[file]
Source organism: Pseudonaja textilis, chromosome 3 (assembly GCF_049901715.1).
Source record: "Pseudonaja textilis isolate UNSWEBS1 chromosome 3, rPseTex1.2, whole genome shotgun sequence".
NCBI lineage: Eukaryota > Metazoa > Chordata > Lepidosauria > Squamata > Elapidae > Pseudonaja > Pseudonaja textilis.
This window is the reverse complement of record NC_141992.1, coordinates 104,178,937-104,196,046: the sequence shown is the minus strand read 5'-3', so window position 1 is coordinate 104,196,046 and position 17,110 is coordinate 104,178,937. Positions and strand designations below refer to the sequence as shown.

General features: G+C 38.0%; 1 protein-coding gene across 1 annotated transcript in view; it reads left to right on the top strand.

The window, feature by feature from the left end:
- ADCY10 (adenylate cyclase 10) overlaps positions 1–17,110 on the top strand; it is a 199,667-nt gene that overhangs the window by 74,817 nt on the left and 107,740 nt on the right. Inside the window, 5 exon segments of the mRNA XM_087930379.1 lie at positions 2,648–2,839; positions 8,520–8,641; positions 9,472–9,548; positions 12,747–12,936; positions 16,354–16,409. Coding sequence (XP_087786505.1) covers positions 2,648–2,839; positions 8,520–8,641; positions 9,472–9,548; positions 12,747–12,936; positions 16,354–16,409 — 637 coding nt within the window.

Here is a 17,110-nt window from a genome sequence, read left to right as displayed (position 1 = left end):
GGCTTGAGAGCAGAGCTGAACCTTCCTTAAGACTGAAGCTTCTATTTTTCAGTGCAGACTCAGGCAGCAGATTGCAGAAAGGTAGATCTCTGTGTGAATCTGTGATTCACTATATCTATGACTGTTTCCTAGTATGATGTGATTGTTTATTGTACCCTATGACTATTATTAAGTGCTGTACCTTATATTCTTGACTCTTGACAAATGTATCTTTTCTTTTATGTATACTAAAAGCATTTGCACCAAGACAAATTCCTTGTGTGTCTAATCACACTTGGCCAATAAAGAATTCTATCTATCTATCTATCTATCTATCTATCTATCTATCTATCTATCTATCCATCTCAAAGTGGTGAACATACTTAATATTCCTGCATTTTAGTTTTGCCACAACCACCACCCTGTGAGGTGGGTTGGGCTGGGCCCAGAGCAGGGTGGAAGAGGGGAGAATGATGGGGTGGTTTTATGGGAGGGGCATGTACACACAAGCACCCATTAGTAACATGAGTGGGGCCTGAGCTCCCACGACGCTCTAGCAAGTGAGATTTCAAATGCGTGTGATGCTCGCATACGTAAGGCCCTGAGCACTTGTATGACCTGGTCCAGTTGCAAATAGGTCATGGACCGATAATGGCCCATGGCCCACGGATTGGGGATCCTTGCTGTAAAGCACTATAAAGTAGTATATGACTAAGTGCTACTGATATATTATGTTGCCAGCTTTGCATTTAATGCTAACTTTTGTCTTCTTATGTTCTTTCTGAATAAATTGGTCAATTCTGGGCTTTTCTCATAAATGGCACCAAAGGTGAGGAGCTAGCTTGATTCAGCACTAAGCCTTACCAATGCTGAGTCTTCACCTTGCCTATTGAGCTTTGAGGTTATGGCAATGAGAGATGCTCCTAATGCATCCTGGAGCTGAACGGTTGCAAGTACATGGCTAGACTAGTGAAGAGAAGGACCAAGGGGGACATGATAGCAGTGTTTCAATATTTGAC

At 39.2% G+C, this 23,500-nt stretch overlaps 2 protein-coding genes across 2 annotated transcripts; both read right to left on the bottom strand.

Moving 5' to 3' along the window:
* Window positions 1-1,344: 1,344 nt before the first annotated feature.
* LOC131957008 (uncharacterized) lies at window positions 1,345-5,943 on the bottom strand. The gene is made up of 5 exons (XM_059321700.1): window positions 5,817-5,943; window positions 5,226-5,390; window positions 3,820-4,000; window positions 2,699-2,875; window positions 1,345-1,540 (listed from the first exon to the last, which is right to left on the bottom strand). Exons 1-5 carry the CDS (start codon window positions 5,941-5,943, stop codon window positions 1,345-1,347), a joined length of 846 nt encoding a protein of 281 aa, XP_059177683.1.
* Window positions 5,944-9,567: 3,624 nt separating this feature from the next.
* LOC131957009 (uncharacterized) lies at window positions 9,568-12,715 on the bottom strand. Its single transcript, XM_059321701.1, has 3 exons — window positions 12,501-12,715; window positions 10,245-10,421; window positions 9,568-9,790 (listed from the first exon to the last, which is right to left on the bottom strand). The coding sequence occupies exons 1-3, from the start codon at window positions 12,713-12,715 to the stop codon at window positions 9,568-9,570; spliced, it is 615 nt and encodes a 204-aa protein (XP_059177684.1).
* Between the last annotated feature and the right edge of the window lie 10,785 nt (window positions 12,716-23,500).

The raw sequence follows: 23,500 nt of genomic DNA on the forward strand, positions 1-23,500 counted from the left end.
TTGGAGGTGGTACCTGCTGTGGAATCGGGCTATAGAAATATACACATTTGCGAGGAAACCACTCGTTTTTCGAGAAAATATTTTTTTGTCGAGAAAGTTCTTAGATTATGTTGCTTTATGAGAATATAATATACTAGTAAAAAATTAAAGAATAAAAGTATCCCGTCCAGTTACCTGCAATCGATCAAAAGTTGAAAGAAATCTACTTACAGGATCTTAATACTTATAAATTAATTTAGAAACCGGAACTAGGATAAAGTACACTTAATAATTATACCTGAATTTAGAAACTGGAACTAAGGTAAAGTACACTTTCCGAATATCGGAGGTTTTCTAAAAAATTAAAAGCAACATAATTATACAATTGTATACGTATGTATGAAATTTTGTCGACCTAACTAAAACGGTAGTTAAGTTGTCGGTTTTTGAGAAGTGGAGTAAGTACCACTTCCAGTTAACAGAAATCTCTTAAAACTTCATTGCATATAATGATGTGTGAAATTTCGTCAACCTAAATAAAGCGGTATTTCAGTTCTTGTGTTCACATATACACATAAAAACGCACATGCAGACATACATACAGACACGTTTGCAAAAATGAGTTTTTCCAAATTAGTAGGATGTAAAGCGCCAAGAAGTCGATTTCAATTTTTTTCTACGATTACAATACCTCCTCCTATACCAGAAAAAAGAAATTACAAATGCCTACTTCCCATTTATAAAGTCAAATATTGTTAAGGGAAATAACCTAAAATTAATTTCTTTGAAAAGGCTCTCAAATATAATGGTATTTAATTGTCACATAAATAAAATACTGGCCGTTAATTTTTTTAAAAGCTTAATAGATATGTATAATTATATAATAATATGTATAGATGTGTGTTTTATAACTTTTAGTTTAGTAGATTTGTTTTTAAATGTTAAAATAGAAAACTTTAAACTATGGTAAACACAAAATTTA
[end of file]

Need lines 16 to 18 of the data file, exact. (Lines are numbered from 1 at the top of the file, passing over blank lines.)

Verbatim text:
* Between the last annotated feature and the right edge of the window lie 10,785 nt (window positions 12,716-23,500).

The raw sequence follows: 23,500 nt of genomic DNA on the forward strand, positions 1-23,500 counted from the left end.
TTGGAGGTGGTACCTGCTGTGGAATCGGGCTATAGAAATATACACATTTGCGAGGAAACCACTCGTTTTTCGAGAAAATATTTTTTTGTCGAGAAAGTTCTTAGATTATGTTGCTTTATGAGAATATAATATACTAGTAAAAAATTAAAGAATAAAAGTATCCCGTCCAGTTACCTGCAATCGATCAAAAGTTGAAAGAAATCTACTTACAGGATCTTAATACTTATAAATTAATTTAGAAACCGGAACTAGGATAAAGTACACTTAATAATTATACCTGAATTTAGAAACTGGAACTAAGGTAAAGTACACTTTCCGAATATCGGAGGTTTTCTAAAAAATTAAAAGCAACATAATTATACAATTGTATACGTATGTATGAAATTTTGTCGACCTAACTAAAACGGTAGTTAAGTTGTCGGTTTTTGAGAAGTGGAGTAAGTACCACTTCCAGTTAACAGAAATCTCTTAAAACTTCATTGCATATAATGATGTGTGAAATTTCGTCAACCTAAATAAAGCGGTATTTCAGTTCTTGTGTTCACATATACACATAAAAACGCACATGCAGACATACATACAGACACGTTTGCAAAAATGAGTTTTTCCAAATTAGTAGGATGTAAAGCGCCAAGAAGTCGATTTCAATTTTTTTCTACGATTACAATACCTCCTCCTATACCAGAAAAAAGAAATTACAAATGCCTACTTCCCATTTATAAAGTCAAATATTGTTAAGGGAAATAACCTAAAATTAATTTCTTTGAAAAGGCTCTCAAATATAATGGTATTTAATTGTCACATAAATAAAATACTGGCCGTTAATTTTTTTAAAAGCTTAATAGATATGTATAATTATATAATAATATGTATAGATGTGTGTTTTATAACTTTTAGTTTAGTAGATTTGTTTTTAAATGTTAAAATAGAAAACTTTAAACTATGGTAAACACAAAATTTA